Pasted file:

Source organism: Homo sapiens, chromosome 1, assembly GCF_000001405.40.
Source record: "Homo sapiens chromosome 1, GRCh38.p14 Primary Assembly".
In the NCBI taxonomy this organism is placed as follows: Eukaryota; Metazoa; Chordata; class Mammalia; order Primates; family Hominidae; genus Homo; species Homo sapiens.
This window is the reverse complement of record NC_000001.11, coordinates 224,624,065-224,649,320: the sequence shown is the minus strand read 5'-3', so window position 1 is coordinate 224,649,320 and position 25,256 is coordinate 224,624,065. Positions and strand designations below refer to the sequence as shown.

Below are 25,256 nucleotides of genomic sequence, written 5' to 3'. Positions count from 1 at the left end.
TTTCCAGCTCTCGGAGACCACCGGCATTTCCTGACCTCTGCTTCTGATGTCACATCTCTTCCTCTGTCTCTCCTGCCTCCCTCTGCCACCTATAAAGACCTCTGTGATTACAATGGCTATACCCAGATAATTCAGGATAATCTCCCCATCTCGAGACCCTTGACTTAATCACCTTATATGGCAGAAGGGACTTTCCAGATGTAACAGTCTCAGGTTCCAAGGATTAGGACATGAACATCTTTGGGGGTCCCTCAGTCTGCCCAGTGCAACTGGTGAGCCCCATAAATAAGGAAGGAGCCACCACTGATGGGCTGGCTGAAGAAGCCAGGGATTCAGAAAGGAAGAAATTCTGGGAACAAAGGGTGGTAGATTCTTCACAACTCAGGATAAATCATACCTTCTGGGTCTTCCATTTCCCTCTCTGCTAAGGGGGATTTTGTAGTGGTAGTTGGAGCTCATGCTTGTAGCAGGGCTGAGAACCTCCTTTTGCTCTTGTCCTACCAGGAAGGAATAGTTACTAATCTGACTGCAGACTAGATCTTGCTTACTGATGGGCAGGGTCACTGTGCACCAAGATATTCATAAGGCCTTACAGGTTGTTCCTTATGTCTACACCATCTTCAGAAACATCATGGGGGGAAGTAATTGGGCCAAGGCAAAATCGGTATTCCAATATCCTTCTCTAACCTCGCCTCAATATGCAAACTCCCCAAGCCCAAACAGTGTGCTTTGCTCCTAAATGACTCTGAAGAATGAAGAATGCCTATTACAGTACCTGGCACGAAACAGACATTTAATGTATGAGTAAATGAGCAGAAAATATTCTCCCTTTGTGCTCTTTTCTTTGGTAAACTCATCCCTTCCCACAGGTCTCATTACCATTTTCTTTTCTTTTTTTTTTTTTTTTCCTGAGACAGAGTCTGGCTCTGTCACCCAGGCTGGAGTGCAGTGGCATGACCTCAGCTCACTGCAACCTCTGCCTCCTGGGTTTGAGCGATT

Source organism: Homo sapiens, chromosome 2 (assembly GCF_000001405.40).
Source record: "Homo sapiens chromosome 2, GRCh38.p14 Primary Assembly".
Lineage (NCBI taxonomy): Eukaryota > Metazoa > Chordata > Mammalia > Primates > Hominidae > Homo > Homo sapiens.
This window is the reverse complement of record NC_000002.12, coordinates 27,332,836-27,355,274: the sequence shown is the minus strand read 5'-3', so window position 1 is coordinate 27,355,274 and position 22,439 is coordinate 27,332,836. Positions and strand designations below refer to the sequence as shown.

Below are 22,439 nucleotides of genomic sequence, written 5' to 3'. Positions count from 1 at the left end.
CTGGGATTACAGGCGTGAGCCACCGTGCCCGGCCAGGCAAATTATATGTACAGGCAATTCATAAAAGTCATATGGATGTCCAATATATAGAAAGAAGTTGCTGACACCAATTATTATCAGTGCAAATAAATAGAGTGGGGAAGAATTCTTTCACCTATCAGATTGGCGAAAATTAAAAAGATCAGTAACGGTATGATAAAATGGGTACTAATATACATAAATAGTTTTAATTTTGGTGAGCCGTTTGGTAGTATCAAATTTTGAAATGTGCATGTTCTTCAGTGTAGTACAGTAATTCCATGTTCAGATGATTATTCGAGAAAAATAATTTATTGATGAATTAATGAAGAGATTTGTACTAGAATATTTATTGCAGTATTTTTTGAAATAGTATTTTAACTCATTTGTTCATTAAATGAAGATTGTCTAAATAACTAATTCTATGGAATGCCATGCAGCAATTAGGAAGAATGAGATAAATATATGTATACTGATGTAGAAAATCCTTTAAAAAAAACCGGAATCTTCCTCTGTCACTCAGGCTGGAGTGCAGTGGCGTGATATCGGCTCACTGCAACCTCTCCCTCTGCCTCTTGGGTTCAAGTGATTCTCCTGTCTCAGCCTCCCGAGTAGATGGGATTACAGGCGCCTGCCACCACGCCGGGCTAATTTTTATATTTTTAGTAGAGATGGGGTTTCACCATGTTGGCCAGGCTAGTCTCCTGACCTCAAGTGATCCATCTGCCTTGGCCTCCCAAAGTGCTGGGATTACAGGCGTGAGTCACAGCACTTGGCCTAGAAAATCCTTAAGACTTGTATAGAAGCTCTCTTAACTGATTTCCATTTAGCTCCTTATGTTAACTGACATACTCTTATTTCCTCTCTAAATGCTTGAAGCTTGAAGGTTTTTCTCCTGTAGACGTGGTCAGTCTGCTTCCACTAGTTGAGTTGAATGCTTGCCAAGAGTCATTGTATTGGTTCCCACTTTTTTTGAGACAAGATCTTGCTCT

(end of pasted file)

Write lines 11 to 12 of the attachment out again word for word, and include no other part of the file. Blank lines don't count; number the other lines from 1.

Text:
Below are 22,439 nucleotides of genomic sequence, written 5' to 3'. Positions count from 1 at the left end.
CTGGGATTACAGGCGTGAGCCACCGTGCCCGGCCAGGCAAATTATATGTACAGGCAATTCATAAAAGTCATATGGATGTCCAATATATAGAAAGAAGTTGCTGACACCAATTATTATCAGTGCAAATAAATAGAGTGGGGAAGAATTCTTTCACCTATCAGATTGGCGAAAATTAAAAAGATCAGTAACGGTATGATAAAATGGGTACTAATATACATAAATAGTTTTAATTTTGGTGAGCCGTTTGGTAGTATCAAATTTTGAAATGTGCATGTTCTTCAGTGTAGTACAGTAATTCCATGTTCAGATGATTATTCGAGAAAAATAATTTATTGATGAATTAATGAAGAGATTTGTACTAGAATATTTATTGCAGTATTTTTTGAAATAGTATTTTAACTCATTTGTTCATTAAATGAAGATTGTCTAAATAACTAATTCTATGGAATGCCATGCAGCAATTAGGAAGAATGAGATAAATATATGTATACTGATGTAGAAAATCCTTTAAAAAAAACCGGAATCTTCCTCTGTCACTCAGGCTGGAGTGCAGTGGCGTGATATCGGCTCACTGCAACCTCTCCCTCTGCCTCTTGGGTTCAAGTGATTCTCCTGTCTCAGCCTCCCGAGTAGATGGGATTACAGGCGCCTGCCACCACGCCGGGCTAATTTTTATATTTTTAGTAGAGATGGGGTTTCACCATGTTGGCCAGGCTAGTCTCCTGACCTCAAGTGATCCATCTGCCTTGGCCTCCCAAAGTGCTGGGATTACAGGCGTGAGTCACAGCACTTGGCCTAGAAAATCCTTAAGACTTGTATAGAAGCTCTCTTAACTGATTTCCATTTAGCTCCTTATGTTAACTGACATACTCTTATTTCCTCTCTAAATGCTTGAAGCTTGAAGGTTTTTCTCCTGTAGACGTGGTCAGTCTGCTTCCACTAGTTGAGTTGAATGCTTGCCAAGAGTCATTGTATTGGTTCCCACTTTTTTTGAGACAAGATCTTGCTCT